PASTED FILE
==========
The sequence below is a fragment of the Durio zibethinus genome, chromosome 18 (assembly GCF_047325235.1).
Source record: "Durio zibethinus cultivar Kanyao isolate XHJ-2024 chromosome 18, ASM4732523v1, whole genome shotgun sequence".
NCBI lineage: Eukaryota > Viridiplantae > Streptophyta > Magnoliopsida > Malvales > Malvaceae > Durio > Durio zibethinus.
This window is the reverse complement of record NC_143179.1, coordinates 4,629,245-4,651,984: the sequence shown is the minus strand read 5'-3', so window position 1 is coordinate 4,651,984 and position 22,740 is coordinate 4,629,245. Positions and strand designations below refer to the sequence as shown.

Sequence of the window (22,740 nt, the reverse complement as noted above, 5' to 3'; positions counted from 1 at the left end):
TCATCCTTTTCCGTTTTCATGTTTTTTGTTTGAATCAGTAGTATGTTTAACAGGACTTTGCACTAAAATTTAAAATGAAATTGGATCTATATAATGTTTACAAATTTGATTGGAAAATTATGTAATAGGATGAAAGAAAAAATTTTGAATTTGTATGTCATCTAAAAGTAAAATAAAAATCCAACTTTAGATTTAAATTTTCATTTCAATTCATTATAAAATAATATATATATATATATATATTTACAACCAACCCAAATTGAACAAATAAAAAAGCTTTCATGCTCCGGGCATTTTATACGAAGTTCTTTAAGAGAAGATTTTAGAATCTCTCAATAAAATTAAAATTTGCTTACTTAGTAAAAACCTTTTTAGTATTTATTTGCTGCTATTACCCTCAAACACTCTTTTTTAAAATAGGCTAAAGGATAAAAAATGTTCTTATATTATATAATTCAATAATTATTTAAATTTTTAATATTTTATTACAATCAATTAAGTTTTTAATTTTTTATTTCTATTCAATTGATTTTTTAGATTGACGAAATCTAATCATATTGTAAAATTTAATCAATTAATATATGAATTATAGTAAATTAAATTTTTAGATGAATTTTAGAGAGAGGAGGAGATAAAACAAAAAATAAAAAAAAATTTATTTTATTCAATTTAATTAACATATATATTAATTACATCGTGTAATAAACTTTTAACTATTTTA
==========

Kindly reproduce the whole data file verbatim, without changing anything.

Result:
The sequence below is a fragment of the Durio zibethinus genome, chromosome 18 (assembly GCF_047325235.1).
Source record: "Durio zibethinus cultivar Kanyao isolate XHJ-2024 chromosome 18, ASM4732523v1, whole genome shotgun sequence".
NCBI lineage: Eukaryota > Viridiplantae > Streptophyta > Magnoliopsida > Malvales > Malvaceae > Durio > Durio zibethinus.
This window is the reverse complement of record NC_143179.1, coordinates 4,629,245-4,651,984: the sequence shown is the minus strand read 5'-3', so window position 1 is coordinate 4,651,984 and position 22,740 is coordinate 4,629,245. Positions and strand designations below refer to the sequence as shown.

Sequence of the window (22,740 nt, the reverse complement as noted above, 5' to 3'; positions counted from 1 at the left end):
TCATCCTTTTCCGTTTTCATGTTTTTTGTTTGAATCAGTAGTATGTTTAACAGGACTTTGCACTAAAATTTAAAATGAAATTGGATCTATATAATGTTTACAAATTTGATTGGAAAATTATGTAATAGGATGAAAGAAAAAATTTTGAATTTGTATGTCATCTAAAAGTAAAATAAAAATCCAACTTTAGATTTAAATTTTCATTTCAATTCATTATAAAATAATATATATATATATATATATTTACAACCAACCCAAATTGAACAAATAAAAAAGCTTTCATGCTCCGGGCATTTTATACGAAGTTCTTTAAGAGAAGATTTTAGAATCTCTCAATAAAATTAAAATTTGCTTACTTAGTAAAAACCTTTTTAGTATTTATTTGCTGCTATTACCCTCAAACACTCTTTTTTAAAATAGGCTAAAGGATAAAAAATGTTCTTATATTATATAATTCAATAATTATTTAAATTTTTAATATTTTATTACAATCAATTAAGTTTTTAATTTTTTATTTCTATTCAATTGATTTTTTAGATTGACGAAATCTAATCATATTGTAAAATTTAATCAATTAATATATGAATTATAGTAAATTAAATTTTTAGATGAATTTTAGAGAGAGGAGGAGATAAAACAAAAAATAAAAAAAAATTTATTTTATTCAATTTAATTAACATATATATTAATTACATCGTGTAATAAACTTTTAACTATTTTA